At least one Oaxacan mezcal brand owner and exporter instructs his producer(s) to use rabbit leg rather than breast of fowl. A palenquero from the state of Michoacán uses breast of chicken, deer meat, and a selection spices, the recipe closely guarded by his wife. One incarnation calls for placing 200 liters of mezcal into a traditional 300 liter copper receptacle, part of the alembic, along with 100 liters of diced fruit, with the chicken or turkey breast dangling inside the top bell portion of the still. This yields about 120 liters of mezcal de pechuga.If protein is omitted from the formulation, while the spice and / or fruitiness of the flavor will surely prevail, the spirit tends to lack a certain nose created by the meat, fowl or otherwise.
A second broad category of mezcal de pechuga calls for adding the fruit and / or spice to the still during the first or second distillation, along with mezcal and / or tepache (the fermented liquid) and / or bagazo (crushed, fermented fiber).
In both of these two cases, the mezcal de pechuga is clear, since regardless of the ingredients inserted into the bottom pot of the still, whether copper or clay, a final distillation occurs, resulting in a colorless spirit. These are the two variations of pechuga which are often highly coveted, and in fact served at many rite of passage celebrations in typically rural Oaxaca, such as weddings, quince años, baptisms, and so on – a tradition enduring since about 1940, if not earlier.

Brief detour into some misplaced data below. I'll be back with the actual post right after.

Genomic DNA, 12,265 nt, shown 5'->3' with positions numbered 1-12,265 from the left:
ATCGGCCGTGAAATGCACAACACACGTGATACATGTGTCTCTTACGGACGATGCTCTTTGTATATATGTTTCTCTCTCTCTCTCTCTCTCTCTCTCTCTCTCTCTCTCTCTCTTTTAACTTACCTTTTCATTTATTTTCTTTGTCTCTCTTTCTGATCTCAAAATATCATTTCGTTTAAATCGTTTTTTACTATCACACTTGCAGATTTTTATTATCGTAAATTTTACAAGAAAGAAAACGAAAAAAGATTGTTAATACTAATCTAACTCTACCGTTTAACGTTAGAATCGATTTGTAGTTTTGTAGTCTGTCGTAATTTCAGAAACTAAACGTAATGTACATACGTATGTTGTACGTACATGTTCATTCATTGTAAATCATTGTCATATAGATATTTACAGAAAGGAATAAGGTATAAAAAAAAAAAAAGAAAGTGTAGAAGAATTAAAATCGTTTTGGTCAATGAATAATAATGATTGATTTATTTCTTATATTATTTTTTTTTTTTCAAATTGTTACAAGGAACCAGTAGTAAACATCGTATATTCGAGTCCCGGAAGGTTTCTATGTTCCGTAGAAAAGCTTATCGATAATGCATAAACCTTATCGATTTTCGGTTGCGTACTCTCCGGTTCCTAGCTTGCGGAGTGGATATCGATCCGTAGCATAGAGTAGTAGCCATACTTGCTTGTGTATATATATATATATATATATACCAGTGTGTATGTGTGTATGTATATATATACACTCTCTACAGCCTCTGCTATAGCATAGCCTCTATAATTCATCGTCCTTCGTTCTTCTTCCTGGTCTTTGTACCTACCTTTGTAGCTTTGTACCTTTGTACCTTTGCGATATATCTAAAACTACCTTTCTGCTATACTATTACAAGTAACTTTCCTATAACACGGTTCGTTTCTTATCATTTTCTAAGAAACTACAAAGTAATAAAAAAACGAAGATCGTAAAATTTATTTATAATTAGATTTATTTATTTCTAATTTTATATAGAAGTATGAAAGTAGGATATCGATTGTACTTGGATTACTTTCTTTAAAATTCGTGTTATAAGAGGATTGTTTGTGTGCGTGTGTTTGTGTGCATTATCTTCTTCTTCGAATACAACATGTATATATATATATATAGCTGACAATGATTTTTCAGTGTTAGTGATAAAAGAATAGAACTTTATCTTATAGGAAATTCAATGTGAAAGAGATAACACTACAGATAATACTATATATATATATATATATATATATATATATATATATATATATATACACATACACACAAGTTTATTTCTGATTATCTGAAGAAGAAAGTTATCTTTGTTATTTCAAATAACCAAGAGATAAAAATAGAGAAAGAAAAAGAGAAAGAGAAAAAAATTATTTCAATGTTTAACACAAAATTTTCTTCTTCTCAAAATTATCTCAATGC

A third classification of mezcal de pechuga is simply mezcal blanco (clear, unaged) with a piece of either sugar cane or baked agave having been inserted into the bottle before sealing in short order altering the color to amber. Another consists of mezcal blanco which has been infused with fruit and / or herbs and spices, then filtered before bottling. Whether chicken, turkey or any other meat has been used in the distillation process is doubtful, regardless of representation. The spirits in this third category are not properly termed mezcal de pechuga.
Unanswered Historical Questions about Mezcal De Pechuga
The questions which remain unanswered, at least to the fullest extent, are precisely why, where and when that first palenquero decided to use a chicken or turkey breast in addition to baked agave, to produce his mezcal.